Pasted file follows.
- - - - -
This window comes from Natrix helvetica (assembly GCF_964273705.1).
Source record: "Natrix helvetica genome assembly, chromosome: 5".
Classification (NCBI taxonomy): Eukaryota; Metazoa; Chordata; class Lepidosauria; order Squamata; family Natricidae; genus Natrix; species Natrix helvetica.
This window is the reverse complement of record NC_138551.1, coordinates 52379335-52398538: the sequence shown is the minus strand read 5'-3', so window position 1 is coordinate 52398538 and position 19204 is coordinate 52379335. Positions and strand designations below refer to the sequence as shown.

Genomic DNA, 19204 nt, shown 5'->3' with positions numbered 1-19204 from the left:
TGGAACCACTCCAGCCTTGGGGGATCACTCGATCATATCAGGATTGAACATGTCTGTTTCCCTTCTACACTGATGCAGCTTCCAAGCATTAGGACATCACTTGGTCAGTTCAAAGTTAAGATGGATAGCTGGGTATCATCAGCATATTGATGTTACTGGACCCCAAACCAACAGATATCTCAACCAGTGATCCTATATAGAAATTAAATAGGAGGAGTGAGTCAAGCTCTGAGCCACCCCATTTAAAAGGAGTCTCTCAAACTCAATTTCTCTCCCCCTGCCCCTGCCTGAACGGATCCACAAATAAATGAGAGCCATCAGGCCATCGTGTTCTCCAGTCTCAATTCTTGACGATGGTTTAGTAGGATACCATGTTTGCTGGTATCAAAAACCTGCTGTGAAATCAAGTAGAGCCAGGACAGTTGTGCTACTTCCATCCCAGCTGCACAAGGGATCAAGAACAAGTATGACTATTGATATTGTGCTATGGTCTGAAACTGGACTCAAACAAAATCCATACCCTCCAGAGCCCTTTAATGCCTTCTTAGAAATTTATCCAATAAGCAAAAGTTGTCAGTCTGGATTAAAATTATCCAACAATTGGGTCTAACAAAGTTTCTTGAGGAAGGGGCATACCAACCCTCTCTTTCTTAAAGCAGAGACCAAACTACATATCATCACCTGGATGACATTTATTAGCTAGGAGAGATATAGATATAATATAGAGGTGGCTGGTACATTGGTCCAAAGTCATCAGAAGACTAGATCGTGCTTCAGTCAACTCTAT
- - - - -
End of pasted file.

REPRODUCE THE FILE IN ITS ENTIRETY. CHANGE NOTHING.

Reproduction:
This window comes from Natrix helvetica (assembly GCF_964273705.1).
Source record: "Natrix helvetica genome assembly, chromosome: 5".
Classification (NCBI taxonomy): Eukaryota; Metazoa; Chordata; class Lepidosauria; order Squamata; family Natricidae; genus Natrix; species Natrix helvetica.
This window is the reverse complement of record NC_138551.1, coordinates 52379335-52398538: the sequence shown is the minus strand read 5'-3', so window position 1 is coordinate 52398538 and position 19204 is coordinate 52379335. Positions and strand designations below refer to the sequence as shown.

Genomic DNA, 19204 nt, shown 5'->3' with positions numbered 1-19204 from the left:
TGGAACCACTCCAGCCTTGGGGGATCACTCGATCATATCAGGATTGAACATGTCTGTTTCCCTTCTACACTGATGCAGCTTCCAAGCATTAGGACATCACTTGGTCAGTTCAAAGTTAAGATGGATAGCTGGGTATCATCAGCATATTGATGTTACTGGACCCCAAACCAACAGATATCTCAACCAGTGATCCTATATAGAAATTAAATAGGAGGAGTGAGTCAAGCTCTGAGCCACCCCATTTAAAAGGAGTCTCTCAAACTCAATTTCTCTCCCCCTGCCCCTGCCTGAACGGATCCACAAATAAATGAGAGCCATCAGGCCATCGTGTTCTCCAGTCTCAATTCTTGACGATGGTTTAGTAGGATACCATGTTTGCTGGTATCAAAAACCTGCTGTGAAATCAAGTAGAGCCAGGACAGTTGTGCTACTTCCATCCCAGCTGCACAAGGGATCAAGAACAAGTATGACTATTGATATTGTGCTATGGTCTGAAACTGGACTCAAACAAAATCCATACCCTCCAGAGCCCTTTAATGCCTTCTTAGAAATTTATCCAATAAGCAAAAGTTGTCAGTCTGGATTAAAATTATCCAACAATTGGGTCTAACAAAGTTTCTTGAGGAAGGGGCATACCAACCCTCTCTTTCTTAAAGCAGAGACCAAACTACATATCATCACCTGGATGACATTTATTAGCTAGGAGAGATATAGATATAATATAGAGGTGGCTGGTACATTGGTCCAAAGTCATCAGAAGACTAGATCGTGCTTCAGTCAACTCTAT